This is a new reality, and one that opens a way for the prolonged U.S. abortion-rights debate to be resolved. If the Texas Republicans prosper politically, then abortion-rights advocates must accept that the country truly is much more conservative on abortion than they appreciated and adjust their goals accordingly. But if not, and I’m guessing that the answer is not, anti-abortion-rights politicians are about to feel the shock of their political lives. For the first time since the 1970s, they will have to reckon with mobilized opposition that also regards abortion as issue No. 1 in state and local politics.

The abortion debate is often analogized to the debate over alcohol prohibition in the late 19th and early 20th centuries. For almost 70 years, from the 1850s to the 1920s, Americans battled passionately but inconclusively over how to regulate booze. The debate ended only after the prohibitionists won their seemingly decisive victory: the Eighteenth Amendment in 1919 followed by the Volstead Act. For a dozen years, metropolitan America lived under rules imposed by non-metropolitan America. Then the whole experiment utterly collapsed. Alcohol prohibition failed so dismally, both in practice and in politics, that even the prohibitionists had to surrender. Only then could the United States move to a stable equilibrium of national legality bounded by locally acceptable regulations.

History never repeats itself. But there’s already compelling evidence that Texas Republicans understand how detested their new abortion law will soon be—not only in New York City and Los Angeles, but also in Houston, Dallas, San Antonio, Austin, and Fort Worth. They took the precaution of preceding the nation’s most restrictive abortion law with one of the nation’s most suppressive voting laws. It’s as if they could foresee what Texas would do to them if all qualified Texans could vote. But the Texas voting law only impedes voting; it does not prevent it. The 2020 election showed that voter suppression can only do so much to protect a sufficiently unpopular incumbent.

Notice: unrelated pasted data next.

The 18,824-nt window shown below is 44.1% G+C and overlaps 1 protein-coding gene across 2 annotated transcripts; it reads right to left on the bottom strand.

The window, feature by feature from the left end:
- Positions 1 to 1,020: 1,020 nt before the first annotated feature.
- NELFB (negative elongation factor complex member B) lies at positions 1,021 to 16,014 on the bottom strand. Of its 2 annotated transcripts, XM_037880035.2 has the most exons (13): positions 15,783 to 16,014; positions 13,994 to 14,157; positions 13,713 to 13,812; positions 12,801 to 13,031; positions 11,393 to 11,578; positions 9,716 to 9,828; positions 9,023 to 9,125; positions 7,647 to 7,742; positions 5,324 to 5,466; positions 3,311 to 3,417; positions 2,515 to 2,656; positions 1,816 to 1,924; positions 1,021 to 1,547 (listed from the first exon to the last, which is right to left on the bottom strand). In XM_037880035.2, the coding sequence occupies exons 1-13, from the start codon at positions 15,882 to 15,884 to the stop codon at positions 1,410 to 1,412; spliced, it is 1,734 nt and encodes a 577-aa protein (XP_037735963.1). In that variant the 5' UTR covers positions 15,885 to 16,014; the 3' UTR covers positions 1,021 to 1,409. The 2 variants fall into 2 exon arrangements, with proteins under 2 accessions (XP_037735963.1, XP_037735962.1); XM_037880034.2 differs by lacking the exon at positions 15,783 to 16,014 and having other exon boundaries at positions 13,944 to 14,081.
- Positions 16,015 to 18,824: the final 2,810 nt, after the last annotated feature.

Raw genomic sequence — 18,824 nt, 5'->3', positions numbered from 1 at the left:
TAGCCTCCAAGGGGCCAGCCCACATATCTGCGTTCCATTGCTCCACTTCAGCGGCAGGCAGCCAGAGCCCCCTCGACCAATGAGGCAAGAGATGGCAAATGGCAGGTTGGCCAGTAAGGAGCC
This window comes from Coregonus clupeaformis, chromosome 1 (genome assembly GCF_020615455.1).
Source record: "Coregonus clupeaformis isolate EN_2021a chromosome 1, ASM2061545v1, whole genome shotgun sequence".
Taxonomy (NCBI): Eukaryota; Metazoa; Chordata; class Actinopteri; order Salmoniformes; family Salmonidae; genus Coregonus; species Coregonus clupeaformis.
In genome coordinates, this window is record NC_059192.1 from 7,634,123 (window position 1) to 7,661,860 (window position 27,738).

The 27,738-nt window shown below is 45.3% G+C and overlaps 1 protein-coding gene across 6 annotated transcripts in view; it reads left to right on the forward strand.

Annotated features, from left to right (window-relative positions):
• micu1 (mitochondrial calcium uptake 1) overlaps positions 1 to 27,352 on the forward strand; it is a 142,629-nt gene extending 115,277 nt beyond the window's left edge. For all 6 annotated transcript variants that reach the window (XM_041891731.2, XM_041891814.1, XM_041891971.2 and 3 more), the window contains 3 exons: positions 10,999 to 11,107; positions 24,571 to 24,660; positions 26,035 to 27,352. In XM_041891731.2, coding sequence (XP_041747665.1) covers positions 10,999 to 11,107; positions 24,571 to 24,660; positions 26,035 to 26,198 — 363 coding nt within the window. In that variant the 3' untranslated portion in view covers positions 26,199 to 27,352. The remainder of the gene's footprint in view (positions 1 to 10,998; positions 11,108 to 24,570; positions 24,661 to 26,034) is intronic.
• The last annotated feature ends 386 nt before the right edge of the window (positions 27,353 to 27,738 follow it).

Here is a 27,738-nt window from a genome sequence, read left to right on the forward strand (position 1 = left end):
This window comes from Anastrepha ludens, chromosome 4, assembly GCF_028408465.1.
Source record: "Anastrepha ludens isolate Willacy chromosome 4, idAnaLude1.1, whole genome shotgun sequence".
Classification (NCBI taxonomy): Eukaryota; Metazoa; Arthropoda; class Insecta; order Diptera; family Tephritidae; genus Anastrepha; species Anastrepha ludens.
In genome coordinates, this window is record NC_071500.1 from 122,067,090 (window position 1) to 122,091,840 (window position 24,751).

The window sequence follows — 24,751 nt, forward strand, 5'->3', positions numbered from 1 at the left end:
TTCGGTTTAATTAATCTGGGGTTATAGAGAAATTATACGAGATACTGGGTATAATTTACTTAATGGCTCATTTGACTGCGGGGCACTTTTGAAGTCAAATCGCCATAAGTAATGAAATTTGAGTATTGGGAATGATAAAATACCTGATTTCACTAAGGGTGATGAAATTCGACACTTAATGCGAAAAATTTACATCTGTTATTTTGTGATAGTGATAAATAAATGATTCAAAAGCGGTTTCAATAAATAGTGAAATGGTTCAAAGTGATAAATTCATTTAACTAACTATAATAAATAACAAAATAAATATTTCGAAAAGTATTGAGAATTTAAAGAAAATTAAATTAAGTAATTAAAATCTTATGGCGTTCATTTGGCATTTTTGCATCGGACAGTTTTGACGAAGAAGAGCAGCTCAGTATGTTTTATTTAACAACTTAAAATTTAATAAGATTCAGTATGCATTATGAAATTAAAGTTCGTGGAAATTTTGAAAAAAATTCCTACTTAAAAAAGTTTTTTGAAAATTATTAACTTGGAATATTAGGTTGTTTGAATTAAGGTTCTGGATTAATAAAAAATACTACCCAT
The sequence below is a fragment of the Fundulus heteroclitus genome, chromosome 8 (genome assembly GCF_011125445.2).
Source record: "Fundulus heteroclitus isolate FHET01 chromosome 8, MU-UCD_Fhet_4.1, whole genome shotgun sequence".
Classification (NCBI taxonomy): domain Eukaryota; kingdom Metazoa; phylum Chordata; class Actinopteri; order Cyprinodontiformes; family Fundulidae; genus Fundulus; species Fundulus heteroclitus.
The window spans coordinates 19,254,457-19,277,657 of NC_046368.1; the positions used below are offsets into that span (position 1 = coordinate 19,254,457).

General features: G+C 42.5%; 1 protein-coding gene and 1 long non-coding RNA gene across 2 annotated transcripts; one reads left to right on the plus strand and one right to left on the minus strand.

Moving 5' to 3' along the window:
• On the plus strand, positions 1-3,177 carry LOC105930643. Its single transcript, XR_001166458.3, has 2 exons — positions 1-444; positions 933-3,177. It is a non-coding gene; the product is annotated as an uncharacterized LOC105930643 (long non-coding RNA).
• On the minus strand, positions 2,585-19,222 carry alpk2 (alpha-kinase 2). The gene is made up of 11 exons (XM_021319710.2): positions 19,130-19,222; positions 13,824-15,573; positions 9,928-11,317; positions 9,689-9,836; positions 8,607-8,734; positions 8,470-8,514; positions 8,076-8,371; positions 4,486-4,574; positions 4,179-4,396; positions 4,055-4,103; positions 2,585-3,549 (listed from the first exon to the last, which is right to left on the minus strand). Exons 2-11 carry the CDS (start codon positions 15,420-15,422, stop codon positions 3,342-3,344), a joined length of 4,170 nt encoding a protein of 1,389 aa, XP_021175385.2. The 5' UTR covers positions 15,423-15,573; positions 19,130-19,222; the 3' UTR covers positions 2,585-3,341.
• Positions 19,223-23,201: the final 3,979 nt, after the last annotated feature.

In the off-year elections of 2014, Republicans won a huge victory. In 2018, they suffered a huge defeat. The crucial difference was turnout: 2014 saw the lowest turnout since 1942; 2018 saw the highest in a nonpresidential year since before World War I. The moral of the story would seem to be that Republicans do best when the electorate is satisfied and quiet; they face disaster when the electorate is mobilized and angry. Texas Republicans have just bet their political future in a rapidly diversifying and urbanizing state on a gambit: cultural reaction plus voter suppression. The eyes of Texas will be upon them indeed. The eyes of the nation will be upon them too.